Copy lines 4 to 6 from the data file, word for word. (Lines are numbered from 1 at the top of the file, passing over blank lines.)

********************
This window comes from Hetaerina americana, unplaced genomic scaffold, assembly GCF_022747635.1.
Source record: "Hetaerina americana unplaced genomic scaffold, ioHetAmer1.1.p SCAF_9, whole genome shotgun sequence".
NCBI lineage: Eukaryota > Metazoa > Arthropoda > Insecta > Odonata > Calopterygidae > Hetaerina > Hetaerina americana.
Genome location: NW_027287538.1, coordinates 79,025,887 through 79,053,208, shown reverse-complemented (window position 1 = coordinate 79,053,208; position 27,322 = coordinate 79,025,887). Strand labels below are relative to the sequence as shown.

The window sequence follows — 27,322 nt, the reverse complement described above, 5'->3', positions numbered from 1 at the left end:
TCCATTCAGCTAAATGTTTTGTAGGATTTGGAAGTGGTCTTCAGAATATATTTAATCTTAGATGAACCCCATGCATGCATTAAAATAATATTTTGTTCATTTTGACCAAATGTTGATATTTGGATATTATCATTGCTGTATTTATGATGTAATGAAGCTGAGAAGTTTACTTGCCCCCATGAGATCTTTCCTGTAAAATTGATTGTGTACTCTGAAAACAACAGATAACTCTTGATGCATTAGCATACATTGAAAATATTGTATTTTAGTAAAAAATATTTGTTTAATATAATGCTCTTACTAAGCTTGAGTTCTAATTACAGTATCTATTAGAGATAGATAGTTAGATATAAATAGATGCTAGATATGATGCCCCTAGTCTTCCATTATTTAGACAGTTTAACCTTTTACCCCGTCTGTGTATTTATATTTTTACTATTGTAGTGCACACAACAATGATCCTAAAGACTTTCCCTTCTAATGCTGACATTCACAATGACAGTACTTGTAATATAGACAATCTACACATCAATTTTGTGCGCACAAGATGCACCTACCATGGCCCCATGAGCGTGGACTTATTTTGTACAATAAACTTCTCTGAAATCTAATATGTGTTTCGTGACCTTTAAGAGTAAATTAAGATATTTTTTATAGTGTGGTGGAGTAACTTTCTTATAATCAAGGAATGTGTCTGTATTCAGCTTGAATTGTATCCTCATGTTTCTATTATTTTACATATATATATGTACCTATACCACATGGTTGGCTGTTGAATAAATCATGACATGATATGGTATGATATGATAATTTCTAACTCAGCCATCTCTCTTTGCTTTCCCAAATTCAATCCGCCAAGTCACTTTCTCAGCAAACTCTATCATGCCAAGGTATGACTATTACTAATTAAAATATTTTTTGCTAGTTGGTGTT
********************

Genome location: NW_027287538.1, coordinates 79,025,887 through 79,053,208, shown reverse-complemented (window position 1 = coordinate 79,053,208; position 27,322 = coordinate 79,025,887). Strand labels below are relative to the sequence as shown.

The window sequence follows — 27,322 nt, the reverse complement described above, 5'->3', positions numbered from 1 at the left end:
TCCATTCAGCTAAATGTTTTGTAGGATTTGGAAGTGGTCTTCAGAATATATTTAATCTTAGATGAACCCCATGCATGCATTAAAATAATATTTTGTTCATTTTGACCAAATGTTGATATTTGGATATTATCATTGCTGTATTTATGATGTAATGAAGCTGAGAAGTTTACTTGCCCCCATGAGATCTTTCCTGTAAAATTGATTGTGTACTCTGAAAACAACAGATAACTCTTGATGCATTAGCATACATTGAAAATATTGTATTTTAGTAAAAAATATTTGTTTAATATAATGCTCTTACTAAGCTTGAGTTCTAATTACAGTATCTATTAGAGATAGATAGTTAGATATAAATAGATGCTAGATATGATGCCCCTAGTCTTCCATTATTTAGACAGTTTAACCTTTTACCCCGTCTGTGTATTTATATTTTTACTATTGTAGTGCACACAACAATGATCCTAAAGACTTTCCCTTCTAATGCTGACATTCACAATGACAGTACTTGTAATATAGACAATCTACACATCAATTTTGTGCGCACAAGATGCACCTACCATGGCCCCATGAGCGTGGACTTATTTTGTACAATAAACTTCTCTGAAATCTAATATGTGTTTCGTGACCTTTAAGAGTAAATTAAGATATTTTTTATAGTGTGGTGGAGTAACTTTCTTATAATCAAGGAATGTGTCTGTATTCAGCTTGAATTGTATCCTCATGTTTCTATTATTTTACATATATATATGTACCTATACCACATGGTTGGCTGTTGAATAAATCATGACATGATATGGTATGATATGATAATTTCTAACTCAGCCATCTCTCTTTGCTTTCCCAAATTCAATCCGCCAAGTCACTTTCTCAGCAAACTCTATCATGCCAAGGTATGACTATTACTAATTAAAATATTTTTTGCTAGTTGGTGTT